3

I want to have multiple Pi-powered devices that will automatically connect to an existing single wireless AP opened on one of them if it exists. If not, the Pi should create a new AP for other to connect to. I already have hostapd running fine along with a DHCP server to supply IP addresses to each Pi. The last piece of the puzzle that I am having issues with though is checking if a network already exists. I would like to run this in either Bash or Python.

Sidenote: I cannot get the Ethernet connection to be tunneled through hostapd to the AP. I set net.ipv4.ip_forward to 1 and added the necessary stuff to iptables according to Setting up a Raspberry Pi as a WiFi access point.

2 Answers 2

1

I would like to run this in either Bash or Python.

I'm not going to write the code for you, but the simplest thing to do here, presuming that by "checking if a network already exists" you mean one to which the pi has already connected, i.e., an AP started by the first pi to not find anything to connect to, would be to parse output from ip addr. The man page for this is man ip-address. If you know the interface (presumably, wlan0), you can focus in:

 ip addr show dev wlan0

What you are looking for is an inet address. If the device has no inet address, it's not on a network. I think hostapd can also work with inet6 addresses, beware if this if it may apply BUT: Note that current versions of ip will show the inet6 version of the inet (v4) address regardless, which is probably irrelevant to you you.1 It's only a genuine-ipv6-only address if there's no plain inet address.

Beware interface lo will always have an inet address, 127.0.0.1, but this is not a true external network connection.

The same information is shown for eth0, etc. The first time you look at ip addr output you may want to use ip -c addr for some color but don't use that if you are machine parsing the output.

There's also stuff in /proc and /sys (in fact I'd guess that's where ip gets its info from) but again, this is probably the simplest way.


If you mean a network to which the pi is NOT connected, then you'll have to parse output from, e.g., iw dev wlan scan. There's not much of a man iw, look at iw help scan.

Referring to "looking for an ethernet network" to which the pi is not connected is not worth discussion so I leave it at at that.


1. IPv4 addresses have corresponding IPv6 versions (but not vice versa).

1

I interpret your question differently to Goldilocks, so in case my interpretation is the correct one...

To see the available access points you can do

sudo iwlist wlan0 scan

If your Pi access points are all called, say, Pi-blah, Pi-foo, Pi-bar etc., it's a simple matter to parse the list and see if you're the first.

Two notes:

  1. It's worth thinking about security. If i rock up outside your house and set up an access point called Pi-mark, will all your stuff eventually connect to it?

  2. The problem I predict you'll have will be race conditions: power them all on together, they'll all start at the same speed, they'll all scan, they'll all find no other access points, they'll all think they're the first and they'll all start their own access point. You'll have to think of a way to get out of that hole.

6
  • In fact I gave this second interpretation in the second half of the my answer ;) I think iwlist is being depreciated in favor of iw but that is not very important, whichever one you find easier to use and parse will do. WRT #2, you could use something like the random backoff algorithm used with all wifi transmissions, except unless your adapter can scan and act in AP mode (probably not) you'd have to do a variation along the lines of: Wait a random period, start AP. Wait a random period, check for connections. If there are none, stop the AP and start over.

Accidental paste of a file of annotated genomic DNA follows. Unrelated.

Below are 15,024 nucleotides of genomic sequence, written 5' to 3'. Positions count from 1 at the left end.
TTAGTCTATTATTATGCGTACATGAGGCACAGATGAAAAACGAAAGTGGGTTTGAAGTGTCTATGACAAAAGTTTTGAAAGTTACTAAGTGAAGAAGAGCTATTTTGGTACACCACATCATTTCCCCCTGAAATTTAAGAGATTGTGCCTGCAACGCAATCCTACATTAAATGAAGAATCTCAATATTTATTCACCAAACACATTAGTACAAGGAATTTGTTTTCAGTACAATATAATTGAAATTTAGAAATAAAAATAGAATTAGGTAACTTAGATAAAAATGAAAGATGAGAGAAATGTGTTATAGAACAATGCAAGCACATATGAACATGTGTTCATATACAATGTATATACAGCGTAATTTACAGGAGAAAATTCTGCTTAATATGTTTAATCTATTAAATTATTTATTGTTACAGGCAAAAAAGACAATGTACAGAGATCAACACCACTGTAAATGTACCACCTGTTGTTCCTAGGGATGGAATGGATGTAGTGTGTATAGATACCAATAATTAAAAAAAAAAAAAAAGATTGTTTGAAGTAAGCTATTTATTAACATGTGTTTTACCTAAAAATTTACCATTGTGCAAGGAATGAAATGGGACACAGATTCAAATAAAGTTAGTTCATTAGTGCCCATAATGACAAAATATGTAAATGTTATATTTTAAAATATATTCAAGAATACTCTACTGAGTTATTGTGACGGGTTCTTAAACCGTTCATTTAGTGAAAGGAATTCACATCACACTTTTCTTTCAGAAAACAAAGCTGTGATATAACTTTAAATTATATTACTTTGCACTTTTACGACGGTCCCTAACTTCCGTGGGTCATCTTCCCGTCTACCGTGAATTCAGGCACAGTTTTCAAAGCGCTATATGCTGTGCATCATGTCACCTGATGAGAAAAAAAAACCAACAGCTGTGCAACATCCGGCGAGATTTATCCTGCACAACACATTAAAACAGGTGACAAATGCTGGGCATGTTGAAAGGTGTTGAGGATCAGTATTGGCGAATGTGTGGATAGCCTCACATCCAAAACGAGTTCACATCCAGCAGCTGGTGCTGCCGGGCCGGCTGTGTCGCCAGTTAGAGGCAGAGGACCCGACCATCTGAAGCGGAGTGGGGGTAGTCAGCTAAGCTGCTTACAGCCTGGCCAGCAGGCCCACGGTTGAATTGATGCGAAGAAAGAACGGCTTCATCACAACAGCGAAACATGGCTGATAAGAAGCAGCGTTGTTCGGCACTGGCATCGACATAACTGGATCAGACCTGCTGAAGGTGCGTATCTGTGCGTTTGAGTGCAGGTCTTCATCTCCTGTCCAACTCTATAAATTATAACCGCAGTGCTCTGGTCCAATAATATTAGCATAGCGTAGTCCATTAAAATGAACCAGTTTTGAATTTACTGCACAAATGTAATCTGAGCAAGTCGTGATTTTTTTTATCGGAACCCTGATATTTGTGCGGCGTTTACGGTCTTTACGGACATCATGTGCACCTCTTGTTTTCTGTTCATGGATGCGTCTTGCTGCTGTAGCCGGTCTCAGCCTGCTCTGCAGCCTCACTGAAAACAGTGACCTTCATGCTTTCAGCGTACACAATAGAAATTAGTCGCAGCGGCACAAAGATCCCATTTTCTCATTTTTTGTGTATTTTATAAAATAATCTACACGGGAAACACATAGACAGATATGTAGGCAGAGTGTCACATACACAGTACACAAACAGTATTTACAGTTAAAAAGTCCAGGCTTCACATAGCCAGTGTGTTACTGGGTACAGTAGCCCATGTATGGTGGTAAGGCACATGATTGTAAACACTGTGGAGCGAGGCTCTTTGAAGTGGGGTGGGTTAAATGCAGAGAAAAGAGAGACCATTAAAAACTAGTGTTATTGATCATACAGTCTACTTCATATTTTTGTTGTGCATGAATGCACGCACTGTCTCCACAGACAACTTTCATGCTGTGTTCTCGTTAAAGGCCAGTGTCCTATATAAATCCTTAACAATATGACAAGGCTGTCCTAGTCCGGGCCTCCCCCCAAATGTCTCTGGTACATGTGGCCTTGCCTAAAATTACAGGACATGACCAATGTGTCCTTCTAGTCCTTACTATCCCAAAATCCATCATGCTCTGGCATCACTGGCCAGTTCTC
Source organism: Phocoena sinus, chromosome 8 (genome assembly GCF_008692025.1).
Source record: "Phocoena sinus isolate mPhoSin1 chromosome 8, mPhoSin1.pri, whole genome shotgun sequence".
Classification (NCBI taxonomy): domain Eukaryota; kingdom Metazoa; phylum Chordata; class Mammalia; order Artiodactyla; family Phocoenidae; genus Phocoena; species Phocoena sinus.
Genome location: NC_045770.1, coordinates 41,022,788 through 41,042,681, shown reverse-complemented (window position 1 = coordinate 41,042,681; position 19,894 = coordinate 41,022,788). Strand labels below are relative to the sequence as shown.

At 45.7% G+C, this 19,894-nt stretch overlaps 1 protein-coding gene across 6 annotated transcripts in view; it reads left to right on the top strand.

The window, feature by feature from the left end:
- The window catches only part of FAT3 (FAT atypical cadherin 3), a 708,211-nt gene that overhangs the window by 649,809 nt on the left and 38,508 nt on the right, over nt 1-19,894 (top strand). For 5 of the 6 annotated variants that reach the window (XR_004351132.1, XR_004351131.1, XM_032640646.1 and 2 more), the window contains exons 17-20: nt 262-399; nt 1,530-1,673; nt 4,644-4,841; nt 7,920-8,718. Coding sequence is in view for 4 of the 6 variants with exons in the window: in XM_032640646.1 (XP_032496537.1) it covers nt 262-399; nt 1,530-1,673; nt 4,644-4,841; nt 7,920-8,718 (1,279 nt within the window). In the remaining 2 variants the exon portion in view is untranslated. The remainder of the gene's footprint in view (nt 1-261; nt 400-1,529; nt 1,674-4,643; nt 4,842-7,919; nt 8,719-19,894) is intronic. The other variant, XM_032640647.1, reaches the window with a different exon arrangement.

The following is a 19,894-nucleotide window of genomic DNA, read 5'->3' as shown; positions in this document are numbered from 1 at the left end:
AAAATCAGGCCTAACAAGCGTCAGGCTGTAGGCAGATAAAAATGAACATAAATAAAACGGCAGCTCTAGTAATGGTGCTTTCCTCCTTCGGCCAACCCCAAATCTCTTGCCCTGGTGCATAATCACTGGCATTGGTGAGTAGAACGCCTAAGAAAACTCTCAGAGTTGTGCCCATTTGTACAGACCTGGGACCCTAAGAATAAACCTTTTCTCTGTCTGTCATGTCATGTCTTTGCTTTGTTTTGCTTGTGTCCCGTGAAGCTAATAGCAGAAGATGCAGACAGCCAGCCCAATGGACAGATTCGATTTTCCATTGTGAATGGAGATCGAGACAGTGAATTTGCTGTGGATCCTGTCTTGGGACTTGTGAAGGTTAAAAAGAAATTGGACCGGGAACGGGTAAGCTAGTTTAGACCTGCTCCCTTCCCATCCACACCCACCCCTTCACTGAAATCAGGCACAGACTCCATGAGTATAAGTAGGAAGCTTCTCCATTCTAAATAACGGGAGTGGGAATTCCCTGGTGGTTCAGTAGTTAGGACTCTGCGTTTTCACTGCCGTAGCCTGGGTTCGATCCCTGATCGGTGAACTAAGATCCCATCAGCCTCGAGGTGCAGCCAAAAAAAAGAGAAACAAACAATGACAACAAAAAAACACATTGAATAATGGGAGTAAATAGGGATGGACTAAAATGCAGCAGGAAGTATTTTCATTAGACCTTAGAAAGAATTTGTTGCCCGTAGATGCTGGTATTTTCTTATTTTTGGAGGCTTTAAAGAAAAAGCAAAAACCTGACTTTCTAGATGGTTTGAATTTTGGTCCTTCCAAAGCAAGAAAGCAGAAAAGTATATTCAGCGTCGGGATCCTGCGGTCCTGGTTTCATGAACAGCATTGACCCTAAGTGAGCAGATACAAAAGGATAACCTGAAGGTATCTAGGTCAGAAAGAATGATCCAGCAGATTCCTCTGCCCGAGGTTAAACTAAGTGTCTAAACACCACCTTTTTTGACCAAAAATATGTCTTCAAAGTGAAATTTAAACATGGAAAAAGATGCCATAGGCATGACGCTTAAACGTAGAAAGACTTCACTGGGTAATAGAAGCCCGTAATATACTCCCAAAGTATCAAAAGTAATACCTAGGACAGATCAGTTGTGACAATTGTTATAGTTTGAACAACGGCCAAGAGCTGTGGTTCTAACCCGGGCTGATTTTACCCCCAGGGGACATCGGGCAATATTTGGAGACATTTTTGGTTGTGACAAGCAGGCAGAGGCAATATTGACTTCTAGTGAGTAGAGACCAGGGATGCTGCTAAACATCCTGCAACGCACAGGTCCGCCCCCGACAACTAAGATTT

– goldilocks
    Commented Mar 20, 2016 at 11:16
  • ...Actually that's more a description of how wired networks have traditionally worked. With wifi, there is the further (and related to this) problem that a node can't detect other nodes starting simultaneous or slightly after them because they drown each other out when broadcasting. So they either use time slicing (not possible here), beacons from a defined center (probably not possible here), or a variation on what I just described (which would work, although it may take several minutes for say 5-10 pis to work themselves out that way, or it may be much quicker).
    – goldilocks
    Commented Mar 20, 2016 at 11:33
  • BTW #1 is not an issue, hostapd can use WPA2, etc., for authentication and encryption.
    – goldilocks
    Commented Mar 20, 2016 at 11:39
  • @goldilocks So you did :-) I started writing more about the race and realised it was harder than it first seems: you need to make sure they don't all fragment themselves into two or more separate groups, for instance. I'm sure there's a way though. Regarding security, what if my "rogue" access point is open, no WPA2? I'm sure you can stop the Pis from connecting to such APs, but you need to think to do it. :-)
    – Mark Smith
    Commented Mar 20, 2016 at 11:45
  • You could have one periodically drop out, scan, report. Personally, if I wanted to do something like this I'd explore ad hoc networking although I'm not sure to what extent most wifi adapters are capable of this or what software is required on the pi.
    – goldilocks
    Commented Mar 20, 2016 at 11:51

Your Answer

By clicking “Post Your Answer”, you agree to our terms of service and acknowledge you have read our privacy policy.

Not the answer you're looking for? Browse other questions tagged or ask your own question.